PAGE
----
This post is a part of our Real and Raw series.
Aunt #1: “I heard they chose green and lavender as their colors.”
Aunt #2: “Where are they registered?”
As we sat around the kitchen, the ladies in my husband’s extended family chatted about a family member’s upcoming nuptials. I nervously shifted in my chair and hoped someone would steer the conversation to another topic…any topic.
Cousin #1: “It’s going to be beautiful.”
Cousin #2: “I hope we get invited!”
Me: More squirming, a nervous smile, and another sip of coffee.
For several years, a member of our family has brought his boyfriend to holidays and family events. They are delightful people; we love them both and enjoy spending time with them. A few months ago they became engaged. Although nearly every member of the extended family tree claims a Catholic identity, as far as I can tell, our little family we will be the only branch that chooses not to attend the “wedding.”
No, my husband and I don’t “hate” the grooms. In fact, hate has nothing to do with it; this decision is entirely about love.
Because I love the grooms, I can’t lend my presence – and therefore, my support – to something that I know is harmful to them; my conscience cannot allow it. The Sacred Congregation for the Doctrine of the Faith reminds us, “homosexual acts are intrinsically disordered and can in no case be approved of” (Persona Humana, Declaration on Certain Questions Concerning Sexual Ethics, VIII).
Further, because I love my children, I can’t join with our culture in normalizing disordered sexual practices. God has entrusted my children to my husband and me as their primary educators in both life and faith. Jesus said, “Whoever causes one of these little ones who believe in me to sin, it would be better for him if a great millstone were put around his neck and he were thrown into the sea.” (Mark 9:42 NABRE).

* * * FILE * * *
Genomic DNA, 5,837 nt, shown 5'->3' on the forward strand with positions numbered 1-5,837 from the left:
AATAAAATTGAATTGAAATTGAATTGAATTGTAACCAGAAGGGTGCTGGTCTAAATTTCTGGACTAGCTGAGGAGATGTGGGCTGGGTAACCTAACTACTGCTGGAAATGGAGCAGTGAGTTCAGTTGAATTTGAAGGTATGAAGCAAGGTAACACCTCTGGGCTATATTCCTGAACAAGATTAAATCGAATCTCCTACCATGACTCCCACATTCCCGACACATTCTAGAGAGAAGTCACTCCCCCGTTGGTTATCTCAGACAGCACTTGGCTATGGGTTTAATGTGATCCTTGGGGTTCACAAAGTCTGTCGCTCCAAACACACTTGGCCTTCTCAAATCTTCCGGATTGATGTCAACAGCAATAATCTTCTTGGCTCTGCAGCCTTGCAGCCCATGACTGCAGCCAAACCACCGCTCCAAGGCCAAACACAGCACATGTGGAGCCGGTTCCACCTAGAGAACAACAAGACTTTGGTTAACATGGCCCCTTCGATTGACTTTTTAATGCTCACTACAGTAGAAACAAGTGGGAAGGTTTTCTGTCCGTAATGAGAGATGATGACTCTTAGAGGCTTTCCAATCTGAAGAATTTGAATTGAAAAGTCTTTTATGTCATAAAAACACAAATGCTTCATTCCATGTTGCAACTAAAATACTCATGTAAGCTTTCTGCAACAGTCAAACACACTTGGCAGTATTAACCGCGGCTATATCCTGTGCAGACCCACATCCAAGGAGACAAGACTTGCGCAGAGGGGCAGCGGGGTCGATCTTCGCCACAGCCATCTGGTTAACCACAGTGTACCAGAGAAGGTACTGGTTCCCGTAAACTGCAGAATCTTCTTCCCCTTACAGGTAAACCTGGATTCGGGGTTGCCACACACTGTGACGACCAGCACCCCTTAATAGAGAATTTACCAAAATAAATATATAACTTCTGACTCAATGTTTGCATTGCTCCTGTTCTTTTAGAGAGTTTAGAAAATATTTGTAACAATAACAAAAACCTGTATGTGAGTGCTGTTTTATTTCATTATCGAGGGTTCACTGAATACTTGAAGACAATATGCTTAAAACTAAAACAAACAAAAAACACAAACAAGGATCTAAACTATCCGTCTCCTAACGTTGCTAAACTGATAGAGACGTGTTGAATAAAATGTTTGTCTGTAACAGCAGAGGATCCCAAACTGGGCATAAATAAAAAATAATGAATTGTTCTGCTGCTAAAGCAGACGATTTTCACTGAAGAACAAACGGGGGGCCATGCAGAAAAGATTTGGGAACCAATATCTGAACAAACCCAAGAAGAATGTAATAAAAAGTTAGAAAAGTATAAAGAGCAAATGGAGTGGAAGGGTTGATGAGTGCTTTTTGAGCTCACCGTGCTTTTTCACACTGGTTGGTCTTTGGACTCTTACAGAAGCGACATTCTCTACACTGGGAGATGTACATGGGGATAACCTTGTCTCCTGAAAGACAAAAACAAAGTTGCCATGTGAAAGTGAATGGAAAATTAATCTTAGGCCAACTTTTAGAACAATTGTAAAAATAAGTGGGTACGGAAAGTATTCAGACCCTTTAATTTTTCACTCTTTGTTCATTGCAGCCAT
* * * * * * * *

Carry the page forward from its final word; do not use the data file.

Finally, because I love the Lord, I must choose to worship Him over my self-constructed altar of family harmony. This is the hardest part for me. My greatest fear is that our branch will be cut from the family tree, and viewed as “bigots.” Still, I must remember that following Christ is not always easy or without conflict. Again, Jesus’ words are difficult, “Whoever loves father or mother more than me is not worthy of me…and whoever does not take up his cross and follow after me is not worthy of me. Whoever finds his life will lose it, and whoever loses his life for my sake will find it” (Matthew 10:37-39).
In my flesh, I want to attend this event. To celebrate with people I love, to remain in peace with our family. But my conscience calls me to true love, to make the difficult decision not to participate.
I truly love the grooms, and I pray for them often. I humbly ask that you pray for our family during this trying time. And please, pray for our nation, that our hearts may be turned back to God, and our families healed.
An Initiative of the United States Conference of Catholic Bishops.
A ministry to men and women who experience same-sex attractions and those who love them.